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ISSUE 121 VOL 20 PUBLISHED 5/9/2008

Expiration Dating

By Miriam Samuelson
Staff Writer

Friday, May 9, 2008

Summer: it's almost here. As the year draws to a close and Oles frantically finish coursework and try to solidify summer or post-graduate plans, we often find ourselves forgetting about the vast expanse of freedom that lies ahead. But this freedom does lie ahead, dear friends, and in a mere three weeks' time, we will all be on the brink of it.

Even in the midst of looming finals, it's hard not to think about the prospect of getting it on. Perhaps you've been eyeing someone all year, and now that you're about to graduate, the desire is burning in your loins. Maybe you have an old love to rekindle, or a relationship that needs a little spicing up. Or perhaps you just have the spring-becoming-summer hornies and just want to make out with someone. Either way, the campus is rampant with sexual energy.

Which brings me to a concept that I've seen and experienced but never heard named until the other day: expiration dating. With expiration dating, you know the relationship, whether based on mutual attraction, mutual desire to make out or mutual need to cuddle, will eventually and inevitably end. And it will probably end before anything gets too serious, which can be a beautiful thing. Each party gets his or her needs met, a little fun and steamy passion is had and everyone parts feeling better and sexually satisfied.

If this concept seems appealing, get it while it's hot. We have in front of us two prime opportunities for expiration dating: the rest-of-the-school-year fling and the infamous summer relationship. If you're looking for one last chance with that hot guy in your chemistry class or a three-week cuddle buddy relationship, start scoping out your prospects now. While many of these expiration-dating relationships begin under the influence of something, they don't have to. It takes guts, but clear communication about the parameters of a short relationship is key. If you don't want it to last into the summer or the next school year, make that clear to the other party involved. If you don't, there could be hurt feelings and serious repercussions.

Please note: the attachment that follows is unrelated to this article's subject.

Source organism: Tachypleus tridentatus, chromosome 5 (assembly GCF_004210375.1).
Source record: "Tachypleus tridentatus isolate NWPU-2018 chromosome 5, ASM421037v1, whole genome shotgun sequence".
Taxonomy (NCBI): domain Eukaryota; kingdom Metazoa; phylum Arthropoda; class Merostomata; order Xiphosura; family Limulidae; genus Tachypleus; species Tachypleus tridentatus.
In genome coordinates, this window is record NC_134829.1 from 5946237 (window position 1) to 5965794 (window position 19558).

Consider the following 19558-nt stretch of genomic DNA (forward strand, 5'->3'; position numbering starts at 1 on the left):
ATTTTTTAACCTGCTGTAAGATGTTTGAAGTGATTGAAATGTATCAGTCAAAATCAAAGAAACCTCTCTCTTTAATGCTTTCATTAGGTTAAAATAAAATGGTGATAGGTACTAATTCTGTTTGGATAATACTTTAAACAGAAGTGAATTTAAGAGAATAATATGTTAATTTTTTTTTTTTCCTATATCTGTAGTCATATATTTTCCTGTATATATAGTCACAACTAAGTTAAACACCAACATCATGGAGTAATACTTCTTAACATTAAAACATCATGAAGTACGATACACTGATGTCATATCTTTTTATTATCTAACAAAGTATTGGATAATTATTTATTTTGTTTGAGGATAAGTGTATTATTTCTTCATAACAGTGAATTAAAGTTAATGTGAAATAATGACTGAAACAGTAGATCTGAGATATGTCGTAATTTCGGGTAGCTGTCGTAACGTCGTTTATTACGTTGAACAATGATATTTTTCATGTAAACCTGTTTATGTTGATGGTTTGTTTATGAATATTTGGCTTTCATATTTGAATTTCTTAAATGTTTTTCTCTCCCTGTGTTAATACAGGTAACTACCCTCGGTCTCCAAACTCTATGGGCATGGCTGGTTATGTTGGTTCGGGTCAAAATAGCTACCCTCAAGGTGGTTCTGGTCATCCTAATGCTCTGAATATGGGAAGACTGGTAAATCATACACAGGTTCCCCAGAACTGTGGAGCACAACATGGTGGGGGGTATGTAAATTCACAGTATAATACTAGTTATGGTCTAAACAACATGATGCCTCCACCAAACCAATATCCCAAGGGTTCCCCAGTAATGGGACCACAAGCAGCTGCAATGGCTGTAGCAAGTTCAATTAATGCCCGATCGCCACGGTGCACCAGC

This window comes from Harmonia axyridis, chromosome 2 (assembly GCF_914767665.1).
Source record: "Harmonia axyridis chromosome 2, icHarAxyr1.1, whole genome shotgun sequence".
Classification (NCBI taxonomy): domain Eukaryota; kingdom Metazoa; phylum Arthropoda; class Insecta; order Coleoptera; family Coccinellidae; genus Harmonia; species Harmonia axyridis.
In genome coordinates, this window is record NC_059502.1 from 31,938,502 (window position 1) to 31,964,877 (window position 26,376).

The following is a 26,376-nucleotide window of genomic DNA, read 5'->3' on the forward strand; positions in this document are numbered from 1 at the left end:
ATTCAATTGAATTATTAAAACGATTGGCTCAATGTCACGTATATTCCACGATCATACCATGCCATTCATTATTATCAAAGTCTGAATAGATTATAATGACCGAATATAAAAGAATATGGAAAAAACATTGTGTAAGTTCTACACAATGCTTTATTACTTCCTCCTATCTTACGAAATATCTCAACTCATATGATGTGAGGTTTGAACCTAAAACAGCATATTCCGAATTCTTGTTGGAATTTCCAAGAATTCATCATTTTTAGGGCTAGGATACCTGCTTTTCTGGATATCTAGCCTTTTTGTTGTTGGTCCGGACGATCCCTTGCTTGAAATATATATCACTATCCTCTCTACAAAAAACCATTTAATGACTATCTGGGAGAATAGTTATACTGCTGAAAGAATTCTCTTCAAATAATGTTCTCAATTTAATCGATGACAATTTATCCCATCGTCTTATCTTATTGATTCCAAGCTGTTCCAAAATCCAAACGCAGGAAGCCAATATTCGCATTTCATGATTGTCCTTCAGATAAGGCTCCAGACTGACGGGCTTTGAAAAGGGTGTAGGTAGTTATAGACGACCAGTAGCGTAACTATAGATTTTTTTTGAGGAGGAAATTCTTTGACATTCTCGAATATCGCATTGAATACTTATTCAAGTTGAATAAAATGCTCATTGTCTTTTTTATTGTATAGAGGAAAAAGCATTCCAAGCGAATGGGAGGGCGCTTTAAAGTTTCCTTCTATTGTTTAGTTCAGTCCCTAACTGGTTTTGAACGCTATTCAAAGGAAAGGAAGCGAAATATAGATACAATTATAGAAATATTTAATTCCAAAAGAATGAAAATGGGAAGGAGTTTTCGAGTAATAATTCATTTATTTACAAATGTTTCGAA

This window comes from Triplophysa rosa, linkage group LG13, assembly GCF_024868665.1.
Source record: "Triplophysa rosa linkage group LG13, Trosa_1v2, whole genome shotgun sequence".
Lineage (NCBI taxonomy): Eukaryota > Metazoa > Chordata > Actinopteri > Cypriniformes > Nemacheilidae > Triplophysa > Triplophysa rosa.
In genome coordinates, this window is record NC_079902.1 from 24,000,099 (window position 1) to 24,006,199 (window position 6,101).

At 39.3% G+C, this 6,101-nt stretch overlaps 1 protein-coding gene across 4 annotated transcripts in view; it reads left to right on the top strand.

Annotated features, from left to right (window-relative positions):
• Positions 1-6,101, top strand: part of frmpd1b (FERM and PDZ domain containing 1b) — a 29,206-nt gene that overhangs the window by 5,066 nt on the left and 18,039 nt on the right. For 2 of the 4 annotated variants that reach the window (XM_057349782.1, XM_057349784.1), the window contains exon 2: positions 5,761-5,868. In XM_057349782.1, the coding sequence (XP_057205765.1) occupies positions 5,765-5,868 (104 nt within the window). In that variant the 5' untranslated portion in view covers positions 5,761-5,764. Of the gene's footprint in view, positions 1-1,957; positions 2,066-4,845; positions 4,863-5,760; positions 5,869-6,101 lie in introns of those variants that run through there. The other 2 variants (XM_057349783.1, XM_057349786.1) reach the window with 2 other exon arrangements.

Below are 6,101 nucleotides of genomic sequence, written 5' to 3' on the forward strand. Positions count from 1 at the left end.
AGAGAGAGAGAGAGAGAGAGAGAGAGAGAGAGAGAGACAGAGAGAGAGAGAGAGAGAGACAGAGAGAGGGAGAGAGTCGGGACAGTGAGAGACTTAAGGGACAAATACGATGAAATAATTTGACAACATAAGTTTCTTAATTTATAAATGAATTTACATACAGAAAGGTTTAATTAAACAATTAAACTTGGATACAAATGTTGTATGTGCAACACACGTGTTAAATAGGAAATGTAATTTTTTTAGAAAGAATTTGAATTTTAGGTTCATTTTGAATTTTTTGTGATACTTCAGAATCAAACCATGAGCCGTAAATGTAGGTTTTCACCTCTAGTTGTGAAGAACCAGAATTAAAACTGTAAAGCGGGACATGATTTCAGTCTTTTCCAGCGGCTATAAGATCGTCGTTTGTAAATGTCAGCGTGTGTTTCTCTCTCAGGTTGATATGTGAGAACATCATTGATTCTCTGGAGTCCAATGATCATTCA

If you are interested in getting involved with someone long-term, now may not be the time to start it. Unless, of course, you thrive in the long-distance relationship, or if you'll be in close proximity to the other person over the summer.

Which brings us to our second expiration dating prospect: the summer fling. The summer fling is a central tenet of today's American youth culture. The movie "Wet Hot American Summer" portrays the summer camp atmosphere well: sexually tense, exploratory, rampant with hookups. Although other films"Grease" is probably the most famous, and let's not forget "High School Musical"offer romantic ideals about the summer romance continuing into the fall and then developing into the love of a high school student's life, let's not forget the reality of most summer relationships. The reason they work so well is because they are set up to end, to have an expiration date. The two of you have a certain amount of time to spend together, and you're going to make the most of it.

Summer flings work for a number of other reasons. First of all, you never get past the honeymoon stage, so the physical aspect of the relationship is always passionate. Secondly, the change of scene takes you out of your "I have to be doing productive things all the time" rut and allows you to loosen up your packed schedule for a few monthsthus allowing more time for you and your summer partner to spend together. And unless you've chosen to surround yourself with other Oles, you'll probably be free from the close-knit gossip circle of St. Olaf, so you'll have more freedom in your actions as well.

Problems do arise with expiration dating. The parties involved both need to communicate about intimacy and how physically and emotionally close they're willing to get in a short-term relationship. Honestywith yourself and the other personabout how attached you are to the relationship is paramount. But with good communication and self-reflection, a short-term relationship can be a healthy and liberating experience.

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